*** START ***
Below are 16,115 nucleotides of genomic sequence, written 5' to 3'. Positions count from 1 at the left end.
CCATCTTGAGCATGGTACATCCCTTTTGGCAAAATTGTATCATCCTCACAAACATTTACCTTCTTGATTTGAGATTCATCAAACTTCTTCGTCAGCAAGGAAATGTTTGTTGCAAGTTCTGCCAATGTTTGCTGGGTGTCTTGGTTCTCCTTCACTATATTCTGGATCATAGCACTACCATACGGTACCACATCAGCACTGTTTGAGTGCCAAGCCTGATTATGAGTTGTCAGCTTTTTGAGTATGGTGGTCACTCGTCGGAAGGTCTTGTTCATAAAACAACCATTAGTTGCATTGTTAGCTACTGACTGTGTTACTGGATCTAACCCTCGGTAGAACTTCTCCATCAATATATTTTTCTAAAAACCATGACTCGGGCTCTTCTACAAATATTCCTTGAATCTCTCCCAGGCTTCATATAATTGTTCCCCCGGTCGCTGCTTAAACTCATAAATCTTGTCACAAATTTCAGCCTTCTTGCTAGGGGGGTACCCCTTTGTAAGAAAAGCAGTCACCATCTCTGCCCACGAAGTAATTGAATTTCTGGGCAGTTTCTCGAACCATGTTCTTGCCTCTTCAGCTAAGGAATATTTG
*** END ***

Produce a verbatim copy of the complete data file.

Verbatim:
Below are 16,115 nucleotides of genomic sequence, written 5' to 3'. Positions count from 1 at the left end.
CCATCTTGAGCATGGTACATCCCTTTTGGCAAAATTGTATCATCCTCACAAACATTTACCTTCTTGATTTGAGATTCATCAAACTTCTTCGTCAGCAAGGAAATGTTTGTTGCAAGTTCTGCCAATGTTTGCTGGGTGTCTTGGTTCTCCTTCACTATATTCTGGATCATAGCACTACCATACGGTACCACATCAGCACTGTTTGAGTGCCAAGCCTGATTATGAGTTGTCAGCTTTTTGAGTATGGTGGTCACTCGTCGGAAGGTCTTGTTCATAAAACAACCATTAGTTGCATTGTTAGCTACTGACTGTGTTACTGGATCTAACCCTCGGTAGAACTTCTCCATCAATATATTTTTCTAAAAACCATGACTCGGGCTCTTCTACAAATATTCCTTGAATCTCTCCCAGGCTTCATATAATTGTTCCCCCGGTCGCTGCTTAAACTCATAAATCTTGTCACAAATTTCAGCCTTCTTGCTAGGGGGGTACCCCTTTGTAAGAAAAGCAGTCACCATCTCTGCCCACGAAGTAATTGAATTTCTGGGCAGTTTCTCGAACCATGTTCTTGCCTCTTCAGCTAAGGAATATTTG